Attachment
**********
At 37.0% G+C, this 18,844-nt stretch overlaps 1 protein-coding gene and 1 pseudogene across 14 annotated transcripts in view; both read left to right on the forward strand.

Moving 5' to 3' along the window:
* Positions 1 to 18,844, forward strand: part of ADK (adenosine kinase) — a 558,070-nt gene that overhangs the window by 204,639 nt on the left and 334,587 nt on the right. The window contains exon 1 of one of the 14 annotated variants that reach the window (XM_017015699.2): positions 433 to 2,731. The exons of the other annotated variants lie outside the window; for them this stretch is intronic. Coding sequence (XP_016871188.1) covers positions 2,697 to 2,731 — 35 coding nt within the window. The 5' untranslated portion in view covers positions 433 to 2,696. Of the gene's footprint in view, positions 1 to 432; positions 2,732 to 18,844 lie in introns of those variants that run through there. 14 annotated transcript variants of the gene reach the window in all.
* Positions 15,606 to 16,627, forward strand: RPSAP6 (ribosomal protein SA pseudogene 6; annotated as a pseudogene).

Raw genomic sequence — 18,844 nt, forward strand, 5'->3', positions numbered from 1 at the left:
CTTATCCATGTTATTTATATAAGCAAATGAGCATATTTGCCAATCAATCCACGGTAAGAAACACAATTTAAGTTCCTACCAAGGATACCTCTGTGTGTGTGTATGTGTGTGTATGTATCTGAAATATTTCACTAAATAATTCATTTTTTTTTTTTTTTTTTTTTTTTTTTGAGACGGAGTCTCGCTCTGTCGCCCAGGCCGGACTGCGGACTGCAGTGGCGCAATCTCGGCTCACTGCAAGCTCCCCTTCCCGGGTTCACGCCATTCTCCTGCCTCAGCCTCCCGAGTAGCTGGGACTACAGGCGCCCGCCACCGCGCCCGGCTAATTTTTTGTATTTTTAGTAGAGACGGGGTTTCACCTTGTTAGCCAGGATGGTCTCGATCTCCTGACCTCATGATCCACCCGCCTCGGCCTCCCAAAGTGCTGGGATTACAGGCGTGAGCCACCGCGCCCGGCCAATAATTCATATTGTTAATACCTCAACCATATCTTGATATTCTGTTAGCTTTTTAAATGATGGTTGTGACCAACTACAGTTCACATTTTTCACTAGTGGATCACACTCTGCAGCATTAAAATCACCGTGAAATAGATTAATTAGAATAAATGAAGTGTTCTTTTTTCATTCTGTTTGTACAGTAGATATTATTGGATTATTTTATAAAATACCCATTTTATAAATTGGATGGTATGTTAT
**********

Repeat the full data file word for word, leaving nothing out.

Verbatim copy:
At 37.0% G+C, this 18,844-nt stretch overlaps 1 protein-coding gene and 1 pseudogene across 14 annotated transcripts in view; both read left to right on the forward strand.

Moving 5' to 3' along the window:
* Positions 1 to 18,844, forward strand: part of ADK (adenosine kinase) — a 558,070-nt gene that overhangs the window by 204,639 nt on the left and 334,587 nt on the right. The window contains exon 1 of one of the 14 annotated variants that reach the window (XM_017015699.2): positions 433 to 2,731. The exons of the other annotated variants lie outside the window; for them this stretch is intronic. Coding sequence (XP_016871188.1) covers positions 2,697 to 2,731 — 35 coding nt within the window. The 5' untranslated portion in view covers positions 433 to 2,696. Of the gene's footprint in view, positions 1 to 432; positions 2,732 to 18,844 lie in introns of those variants that run through there. 14 annotated transcript variants of the gene reach the window in all.
* Positions 15,606 to 16,627, forward strand: RPSAP6 (ribosomal protein SA pseudogene 6; annotated as a pseudogene).

Raw genomic sequence — 18,844 nt, forward strand, 5'->3', positions numbered from 1 at the left:
CTTATCCATGTTATTTATATAAGCAAATGAGCATATTTGCCAATCAATCCACGGTAAGAAACACAATTTAAGTTCCTACCAAGGATACCTCTGTGTGTGTGTATGTGTGTGTATGTATCTGAAATATTTCACTAAATAATTCATTTTTTTTTTTTTTTTTTTTTTTTTTTGAGACGGAGTCTCGCTCTGTCGCCCAGGCCGGACTGCGGACTGCAGTGGCGCAATCTCGGCTCACTGCAAGCTCCCCTTCCCGGGTTCACGCCATTCTCCTGCCTCAGCCTCCCGAGTAGCTGGGACTACAGGCGCCCGCCACCGCGCCCGGCTAATTTTTTGTATTTTTAGTAGAGACGGGGTTTCACCTTGTTAGCCAGGATGGTCTCGATCTCCTGACCTCATGATCCACCCGCCTCGGCCTCCCAAAGTGCTGGGATTACAGGCGTGAGCCACCGCGCCCGGCCAATAATTCATATTGTTAATACCTCAACCATATCTTGATATTCTGTTAGCTTTTTAAATGATGGTTGTGACCAACTACAGTTCACATTTTTCACTAGTGGATCACACTCTGCAGCATTAAAATCACCGTGAAATAGATTAATTAGAATAAATGAAGTGTTCTTTTTTCATTCTGTTTGTACAGTAGATATTATTGGATTATTTTATAAAATACCCATTTTATAAATTGGATGGTATGTTAT